- Cambium Saver: This device is probably one of the simplest available, and immensely easy to install and remove. The Cambium Saver is a sewn leather tube pre-shaped in a curve. The climbing line passes through it, reducing the amount of friction that the climber has to work against while also protecting both rope and bark from excessive wear and heat due to mutual contact. Once the desired tie-in point is attained with the throwline, the end of the climbing line, with the Cambium Saver already installed on it, is pulled up into the TIP. A slip knot beneath the device keeps it in place on the rope; and allows the user to release it from the ground, installing the Cambium Saver over or around the desired tie-in point. Removal is easily accomplished by tying an overhand knot in the climbing line, pulling it up to the device, and simply pulling it out to remove it.
- Friction Saver: The Friction Saver, developed by ArborMaster Training and manufactured by Buckingham, consists of a large and small ring at opposite ends of a heavy duty machine stitched webbing strap. The climber’s rope passes through the rings after installation, reducing friction even more than the Cambium Saver, while still protecting the tree and rope from contact with each other. The large ring, marked by the orange end of the webbing, and the small ring, marked by the green end, allows the Friction Saver to both be installed and removed in/from the desired tie-in point from the ground. The installation of a small Prusik cord on the device also allows it to be used in a choking fashion when spur climbing or when no branch attachment point is present at the desired TIP, though the choking feature cannot be installed from the ground.
- Rope Guide: This device, developed and manufactured by Advanced Ropeclimbing Technology, employs both a camming system to allow it to be choked against the tree or let out to the desired length, and an extremely smooth and fluid pulley that the climbing line passes through. The smooth friction reducing capability of this device’s pulley is greater than that of either the Friction or Cambium Saver; and the design of the overall device prevents excessive contact between rope and tree. Although the Rope Guide can be installed from the ground with some imagination, it is not as simple a process as some of the other devices discussed here; and is most commonly carried aloft while footlocking to be installed by hand once the desired tie-in point has been reached. The device can be removed from the ground either by a second line installed when aloft, or through the use of a Double Snapper, also from ART, for remote retrieval.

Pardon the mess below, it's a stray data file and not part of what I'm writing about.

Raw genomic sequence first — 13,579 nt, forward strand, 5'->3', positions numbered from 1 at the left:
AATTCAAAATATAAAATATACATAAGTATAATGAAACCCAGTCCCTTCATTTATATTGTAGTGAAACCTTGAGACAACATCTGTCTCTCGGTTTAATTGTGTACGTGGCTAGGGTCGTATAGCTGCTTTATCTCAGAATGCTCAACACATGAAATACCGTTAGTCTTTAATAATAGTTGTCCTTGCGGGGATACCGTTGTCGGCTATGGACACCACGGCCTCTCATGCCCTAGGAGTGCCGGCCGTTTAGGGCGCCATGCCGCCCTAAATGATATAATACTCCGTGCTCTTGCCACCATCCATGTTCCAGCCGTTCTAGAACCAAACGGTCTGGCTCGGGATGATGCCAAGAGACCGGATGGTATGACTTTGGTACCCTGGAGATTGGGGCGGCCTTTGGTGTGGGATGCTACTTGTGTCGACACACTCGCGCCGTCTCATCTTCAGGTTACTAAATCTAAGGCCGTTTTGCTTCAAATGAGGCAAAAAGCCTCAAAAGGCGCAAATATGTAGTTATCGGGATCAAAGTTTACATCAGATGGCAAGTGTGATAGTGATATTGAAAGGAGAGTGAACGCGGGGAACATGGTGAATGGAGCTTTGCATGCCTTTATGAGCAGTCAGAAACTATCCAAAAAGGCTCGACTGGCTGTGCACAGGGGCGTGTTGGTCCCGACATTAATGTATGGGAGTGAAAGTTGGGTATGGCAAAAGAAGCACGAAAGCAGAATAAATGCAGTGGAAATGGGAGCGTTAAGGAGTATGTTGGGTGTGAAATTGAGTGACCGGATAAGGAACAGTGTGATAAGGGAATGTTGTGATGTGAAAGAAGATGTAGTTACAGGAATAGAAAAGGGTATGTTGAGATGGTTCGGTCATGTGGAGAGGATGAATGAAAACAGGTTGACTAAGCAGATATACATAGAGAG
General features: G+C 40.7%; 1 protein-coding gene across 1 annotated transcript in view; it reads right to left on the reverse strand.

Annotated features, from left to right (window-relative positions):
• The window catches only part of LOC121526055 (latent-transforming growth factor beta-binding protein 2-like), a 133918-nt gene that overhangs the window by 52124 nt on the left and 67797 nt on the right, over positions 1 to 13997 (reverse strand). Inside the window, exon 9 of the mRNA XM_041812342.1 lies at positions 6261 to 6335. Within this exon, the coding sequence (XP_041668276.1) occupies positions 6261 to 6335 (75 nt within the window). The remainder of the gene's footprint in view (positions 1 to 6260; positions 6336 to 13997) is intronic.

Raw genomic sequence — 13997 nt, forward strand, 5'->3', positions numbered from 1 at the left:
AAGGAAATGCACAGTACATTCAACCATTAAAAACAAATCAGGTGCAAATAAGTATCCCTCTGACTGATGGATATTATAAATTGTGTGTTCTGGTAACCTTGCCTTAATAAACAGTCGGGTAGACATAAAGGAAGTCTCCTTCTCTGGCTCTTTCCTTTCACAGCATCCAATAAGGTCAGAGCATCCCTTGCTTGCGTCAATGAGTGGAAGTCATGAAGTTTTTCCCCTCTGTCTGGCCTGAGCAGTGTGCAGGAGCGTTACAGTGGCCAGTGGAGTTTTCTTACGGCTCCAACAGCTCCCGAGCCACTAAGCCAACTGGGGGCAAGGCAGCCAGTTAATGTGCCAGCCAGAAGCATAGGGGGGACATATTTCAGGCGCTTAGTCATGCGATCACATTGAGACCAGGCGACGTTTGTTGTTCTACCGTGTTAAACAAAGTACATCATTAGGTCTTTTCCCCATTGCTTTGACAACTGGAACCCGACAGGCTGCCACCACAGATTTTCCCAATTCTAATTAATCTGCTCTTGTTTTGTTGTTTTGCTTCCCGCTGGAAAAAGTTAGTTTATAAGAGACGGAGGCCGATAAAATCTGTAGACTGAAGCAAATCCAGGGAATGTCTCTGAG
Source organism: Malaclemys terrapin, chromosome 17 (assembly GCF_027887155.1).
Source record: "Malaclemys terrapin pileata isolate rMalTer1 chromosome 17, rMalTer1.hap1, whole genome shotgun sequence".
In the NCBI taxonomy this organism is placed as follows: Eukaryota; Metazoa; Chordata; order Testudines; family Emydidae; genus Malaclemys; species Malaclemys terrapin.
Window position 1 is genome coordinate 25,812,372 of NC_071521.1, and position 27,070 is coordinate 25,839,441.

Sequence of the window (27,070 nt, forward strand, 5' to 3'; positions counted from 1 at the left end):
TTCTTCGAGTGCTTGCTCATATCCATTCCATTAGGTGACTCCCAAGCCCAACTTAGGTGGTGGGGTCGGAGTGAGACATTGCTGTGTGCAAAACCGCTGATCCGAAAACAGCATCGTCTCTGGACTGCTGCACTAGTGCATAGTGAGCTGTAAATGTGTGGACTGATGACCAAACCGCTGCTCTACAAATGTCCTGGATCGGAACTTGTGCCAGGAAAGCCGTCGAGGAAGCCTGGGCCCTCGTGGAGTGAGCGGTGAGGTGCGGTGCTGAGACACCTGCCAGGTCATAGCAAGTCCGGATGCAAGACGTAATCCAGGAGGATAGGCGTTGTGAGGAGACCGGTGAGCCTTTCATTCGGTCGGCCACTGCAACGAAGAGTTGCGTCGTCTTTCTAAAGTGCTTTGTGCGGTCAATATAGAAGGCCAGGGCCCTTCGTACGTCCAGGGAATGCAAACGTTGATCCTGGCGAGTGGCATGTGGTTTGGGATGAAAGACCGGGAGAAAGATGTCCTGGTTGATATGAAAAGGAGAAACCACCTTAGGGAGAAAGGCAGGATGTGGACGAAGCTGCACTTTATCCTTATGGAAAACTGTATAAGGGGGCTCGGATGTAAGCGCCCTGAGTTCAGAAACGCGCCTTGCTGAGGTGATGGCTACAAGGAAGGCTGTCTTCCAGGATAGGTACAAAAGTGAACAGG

- Buck Blocks or MagBloc: This device, designed and developed by Scott Prophett and Scott Winningham, and introduced to the tree care industry this year by Buckingham, is available in both a climbing and rigging configuration. The Buck Blocks provide users with the capability to climb out of an actual block at the tie-in point, improving the rope’s bend radius and reducing friction immensely, while still being easily installed and removed from the ground through the use of throwline. The rope, once installed, runs through a rope channel across the two rotating sheaves, while the separate halves of the device are held securely together by rare earth magnets. The amount of friction reduction, due to the two rotating sheaves, is greater than either the Cambium or Friction Saver, while still protecting both the tree and rope from contact and associated wear.
- Creative Devices: Climbing arborists who wish to “create” their own friction management device rather than purchase one are only limited by their imagination, and the always important breaking strength standards for personal support. Any variety of straps, slings, spliced rope tools, connecting links, and pulleys can be combined to reduce friction at the TIP; and with some time or thought, allow for easy installation and retrieval from the ground.
Managing friction effectively at the tie-in point will not only help climbing arborists work more safely and efficiently, but also increase the lifespan of their ropes, while reducing heat and friction damage to the trees they are there to care for. Although this brief introduction cannot fully encompass the various advantages and disadvantages of specific friction management devices, it does provide a glimpse into the possibilities and an introduction to their use, hopefully helping tree care professionals focus on keeping friction as a force for good rather than evil. Author: Michael Tain